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Annual Report FY 2019

WELCOME

At SACNAS, diversity, equity, and inclusion are not abstract concepts or buzz words.

They are values and the heartbeat of our programs. They are part of our DNA. As the nation's largest multicultural and multidisciplinary STEM diversity organization in the country, SACNAS creates space where our members, partners, and staff feel they belong and can embrace their intersectional identities. Our work is rooted in the pursuit of STEM excellence with the knowledge that inclusion will advance discovery and promote access and opportunity in traditionally underrepresented communities.

The work of nurturing inclusive spaces can be inspiring and challenging. It's about having the vulnerability and courage to speak up, and knowing when to listen deeply. It's about recognizing mistakes, being open to ideas, and doing better. Sometimes it's about starting over when you realize you didn't have all the people at the table you needed to.

In 2019, the invitation to bring our National Diversity in STEM Conference to Hawai'i gave us the chance to live these values and model what a place-based and culturally-responsive event feels like. We took great care to respect and uphold the unique social and cultural norms of our hosts and attendees so that everyone felt welcome, safe, and included in the SACNAS space. The lotería cards created for the conference were a visual representation of this work both in and out of the conference, and thus serve as a guide for our 2019 report.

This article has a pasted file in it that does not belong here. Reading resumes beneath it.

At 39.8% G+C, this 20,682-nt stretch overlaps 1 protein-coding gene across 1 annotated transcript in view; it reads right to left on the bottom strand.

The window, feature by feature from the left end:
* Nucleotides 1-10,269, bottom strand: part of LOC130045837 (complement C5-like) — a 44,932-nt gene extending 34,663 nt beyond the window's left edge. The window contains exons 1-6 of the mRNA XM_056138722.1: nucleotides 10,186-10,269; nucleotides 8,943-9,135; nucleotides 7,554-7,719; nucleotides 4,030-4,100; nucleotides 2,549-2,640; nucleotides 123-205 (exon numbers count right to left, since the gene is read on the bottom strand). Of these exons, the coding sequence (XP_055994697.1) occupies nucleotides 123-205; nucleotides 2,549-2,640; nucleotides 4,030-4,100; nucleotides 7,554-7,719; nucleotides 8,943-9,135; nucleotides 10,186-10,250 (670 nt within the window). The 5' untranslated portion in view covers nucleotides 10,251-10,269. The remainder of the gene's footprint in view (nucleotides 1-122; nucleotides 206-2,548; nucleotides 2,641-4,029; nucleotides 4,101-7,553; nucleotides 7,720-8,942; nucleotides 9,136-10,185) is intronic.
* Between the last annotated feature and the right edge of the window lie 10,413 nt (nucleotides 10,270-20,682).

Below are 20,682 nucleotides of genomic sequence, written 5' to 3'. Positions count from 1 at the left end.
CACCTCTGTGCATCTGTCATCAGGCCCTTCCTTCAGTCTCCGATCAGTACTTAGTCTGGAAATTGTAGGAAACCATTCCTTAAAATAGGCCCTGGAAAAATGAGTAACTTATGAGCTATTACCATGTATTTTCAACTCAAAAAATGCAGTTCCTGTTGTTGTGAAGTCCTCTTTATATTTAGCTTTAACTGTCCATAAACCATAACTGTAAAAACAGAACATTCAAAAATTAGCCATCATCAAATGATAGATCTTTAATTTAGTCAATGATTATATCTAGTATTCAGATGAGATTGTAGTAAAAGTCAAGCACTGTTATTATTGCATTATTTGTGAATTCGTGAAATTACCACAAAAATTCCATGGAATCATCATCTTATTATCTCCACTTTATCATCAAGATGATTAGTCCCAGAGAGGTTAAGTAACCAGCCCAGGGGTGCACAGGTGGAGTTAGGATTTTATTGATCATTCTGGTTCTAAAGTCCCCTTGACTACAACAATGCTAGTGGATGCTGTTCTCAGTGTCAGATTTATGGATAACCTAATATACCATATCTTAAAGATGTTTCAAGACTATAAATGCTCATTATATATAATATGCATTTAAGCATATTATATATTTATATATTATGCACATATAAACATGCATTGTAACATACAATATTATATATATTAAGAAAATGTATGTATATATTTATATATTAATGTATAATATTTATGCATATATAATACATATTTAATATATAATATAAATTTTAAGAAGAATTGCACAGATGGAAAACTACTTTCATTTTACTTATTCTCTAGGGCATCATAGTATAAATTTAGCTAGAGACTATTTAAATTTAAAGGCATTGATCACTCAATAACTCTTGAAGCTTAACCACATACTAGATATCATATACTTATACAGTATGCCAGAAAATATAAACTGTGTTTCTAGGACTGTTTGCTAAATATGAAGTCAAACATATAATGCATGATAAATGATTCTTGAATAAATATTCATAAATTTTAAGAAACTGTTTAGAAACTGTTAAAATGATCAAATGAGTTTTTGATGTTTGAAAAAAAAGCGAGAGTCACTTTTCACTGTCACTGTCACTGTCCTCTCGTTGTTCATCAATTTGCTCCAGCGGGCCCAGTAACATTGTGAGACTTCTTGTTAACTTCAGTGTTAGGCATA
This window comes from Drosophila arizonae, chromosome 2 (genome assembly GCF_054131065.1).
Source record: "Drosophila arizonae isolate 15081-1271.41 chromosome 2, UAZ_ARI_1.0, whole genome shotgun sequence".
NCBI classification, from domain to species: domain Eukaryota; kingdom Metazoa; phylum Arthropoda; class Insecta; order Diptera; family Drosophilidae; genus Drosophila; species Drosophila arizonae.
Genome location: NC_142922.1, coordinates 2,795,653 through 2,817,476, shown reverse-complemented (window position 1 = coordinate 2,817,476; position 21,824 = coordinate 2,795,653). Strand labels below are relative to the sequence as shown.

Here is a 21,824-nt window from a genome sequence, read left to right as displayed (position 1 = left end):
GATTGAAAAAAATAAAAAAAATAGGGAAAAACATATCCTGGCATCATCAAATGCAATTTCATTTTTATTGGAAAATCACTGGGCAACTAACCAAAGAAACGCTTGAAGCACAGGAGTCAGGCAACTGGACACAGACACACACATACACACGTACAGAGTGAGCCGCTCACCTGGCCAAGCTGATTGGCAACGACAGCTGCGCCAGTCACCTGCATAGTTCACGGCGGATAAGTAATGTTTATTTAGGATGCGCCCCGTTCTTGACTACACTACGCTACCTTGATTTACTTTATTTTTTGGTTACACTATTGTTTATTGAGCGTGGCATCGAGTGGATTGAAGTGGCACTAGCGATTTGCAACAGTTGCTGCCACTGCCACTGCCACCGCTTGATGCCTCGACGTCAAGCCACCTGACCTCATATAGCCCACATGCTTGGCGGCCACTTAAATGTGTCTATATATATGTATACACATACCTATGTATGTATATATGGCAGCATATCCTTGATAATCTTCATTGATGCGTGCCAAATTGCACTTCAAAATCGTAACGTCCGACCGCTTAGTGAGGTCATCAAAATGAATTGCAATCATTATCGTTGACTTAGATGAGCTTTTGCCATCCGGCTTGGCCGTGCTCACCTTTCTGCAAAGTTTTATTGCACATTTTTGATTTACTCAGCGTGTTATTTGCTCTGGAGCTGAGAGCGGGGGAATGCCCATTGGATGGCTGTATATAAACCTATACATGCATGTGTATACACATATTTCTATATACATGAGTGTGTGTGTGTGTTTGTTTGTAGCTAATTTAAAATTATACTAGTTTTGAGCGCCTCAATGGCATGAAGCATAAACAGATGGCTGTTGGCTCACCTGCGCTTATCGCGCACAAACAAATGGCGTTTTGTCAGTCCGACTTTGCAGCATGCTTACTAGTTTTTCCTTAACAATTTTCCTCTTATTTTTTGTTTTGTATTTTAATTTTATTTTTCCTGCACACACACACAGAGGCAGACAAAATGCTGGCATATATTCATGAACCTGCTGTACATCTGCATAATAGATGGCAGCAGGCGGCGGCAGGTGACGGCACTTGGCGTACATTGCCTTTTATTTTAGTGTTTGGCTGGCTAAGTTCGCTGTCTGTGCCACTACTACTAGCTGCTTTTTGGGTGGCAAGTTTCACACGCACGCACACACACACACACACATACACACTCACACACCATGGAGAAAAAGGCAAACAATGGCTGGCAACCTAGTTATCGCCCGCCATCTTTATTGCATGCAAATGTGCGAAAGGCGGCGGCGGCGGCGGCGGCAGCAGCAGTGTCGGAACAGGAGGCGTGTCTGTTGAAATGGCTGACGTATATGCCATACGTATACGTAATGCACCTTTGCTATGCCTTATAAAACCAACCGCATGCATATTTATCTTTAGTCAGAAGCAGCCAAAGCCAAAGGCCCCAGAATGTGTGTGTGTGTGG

SACNAS Read about the lotería project

THE SACNISTA

SACNAS is a member run organization. In 2019 we revamped our entire committee structure to increase opportunities for our volunteers to bring their ideas and expertise to the table in all aspects of the organization, including fundraising, marketing, and government relations, in addition to conference, chapters, and programs.

In order to build more inclusive space for our indigenous members, we made a key investment in hiring our Native Initiatives Manager, Darryl Monteau (Kiowa, Apache, and Comanche). Darryl brings to SACNAS her recent experience working with the American Indian Higher Education Consortium's Aseto'ne Network Project, aimed at engaging tribal college students in biomedical and health research.

The LGBTQ+ reception at the 2019 SACNAS conference. Team shot

Dr. Cleber Costa Ouverney

Cleber Ouverney with students

"Volunteering with SACNAS is an opportunity to use my 20 years of experience as a researcher, a professor, and a mentor to help students find a way to a career in science. When I first went to SACNAS, I was blown away by all the positive energy focused on a single goal: to guide students to a successful career pathway in STEM.”

Dr. Cleber Costa Ouverney (far right) Professor, San Jose State University

THE CONVERSATION

SACNAS spoke up in 2019 to support evidence-based policy and continued to bring our diverse perspectives to the national conversation on STEM. We raised our voices in support of proposed legislation to uphold scientific integrity, opposed rollbacks of the EPA's standards on mercury, and fully endorsed legislation requiring federal agencies and industries to create competitive funding programs specifically targeted to minority institutions.

SACNAS President Dr. Sonia I. Zárate SACNAS President Dr. Sonia I. Zárate welcoming attendees to 2019 SACNAS — The National Diversity in STEM Conference.